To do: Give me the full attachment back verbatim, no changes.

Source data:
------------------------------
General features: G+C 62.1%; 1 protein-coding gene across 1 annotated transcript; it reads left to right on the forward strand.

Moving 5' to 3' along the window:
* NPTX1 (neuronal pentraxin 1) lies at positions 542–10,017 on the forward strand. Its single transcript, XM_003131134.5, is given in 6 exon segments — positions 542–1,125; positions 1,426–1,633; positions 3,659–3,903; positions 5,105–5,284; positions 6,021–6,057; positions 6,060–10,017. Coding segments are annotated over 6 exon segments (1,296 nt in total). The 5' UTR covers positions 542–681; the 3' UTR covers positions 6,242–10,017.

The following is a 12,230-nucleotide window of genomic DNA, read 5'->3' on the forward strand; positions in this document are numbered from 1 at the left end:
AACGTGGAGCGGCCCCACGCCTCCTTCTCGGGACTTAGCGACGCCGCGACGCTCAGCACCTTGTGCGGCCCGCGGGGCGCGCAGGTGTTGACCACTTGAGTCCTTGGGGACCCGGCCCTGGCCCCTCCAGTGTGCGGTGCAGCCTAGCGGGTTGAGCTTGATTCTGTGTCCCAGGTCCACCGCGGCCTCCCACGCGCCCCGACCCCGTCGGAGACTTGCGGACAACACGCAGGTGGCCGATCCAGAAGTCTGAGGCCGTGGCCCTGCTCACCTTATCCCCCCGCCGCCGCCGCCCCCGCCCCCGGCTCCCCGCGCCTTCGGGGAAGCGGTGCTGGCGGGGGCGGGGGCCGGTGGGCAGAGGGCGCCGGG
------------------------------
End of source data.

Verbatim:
General features: G+C 62.1%; 1 protein-coding gene across 1 annotated transcript; it reads left to right on the forward strand.

Moving 5' to 3' along the window:
* NPTX1 (neuronal pentraxin 1) lies at positions 542–10,017 on the forward strand. Its single transcript, XM_003131134.5, is given in 6 exon segments — positions 542–1,125; positions 1,426–1,633; positions 3,659–3,903; positions 5,105–5,284; positions 6,021–6,057; positions 6,060–10,017. Coding segments are annotated over 6 exon segments (1,296 nt in total). The 5' UTR covers positions 542–681; the 3' UTR covers positions 6,242–10,017.

The following is a 12,230-nucleotide window of genomic DNA, read 5'->3' on the forward strand; positions in this document are numbered from 1 at the left end:
AACGTGGAGCGGCCCCACGCCTCCTTCTCGGGACTTAGCGACGCCGCGACGCTCAGCACCTTGTGCGGCCCGCGGGGCGCGCAGGTGTTGACCACTTGAGTCCTTGGGGACCCGGCCCTGGCCCCTCCAGTGTGCGGTGCAGCCTAGCGGGTTGAGCTTGATTCTGTGTCCCAGGTCCACCGCGGCCTCCCACGCGCCCCGACCCCGTCGGAGACTTGCGGACAACACGCAGGTGGCCGATCCAGAAGTCTGAGGCCGTGGCCCTGCTCACCTTATCCCCCCGCCGCCGCCGCCCCCGCCCCCGGCTCCCCGCGCCTTCGGGGAAGCGGTGCTGGCGGGGGCGGGGGCCGGTGGGCAGAGGGCGCCGGG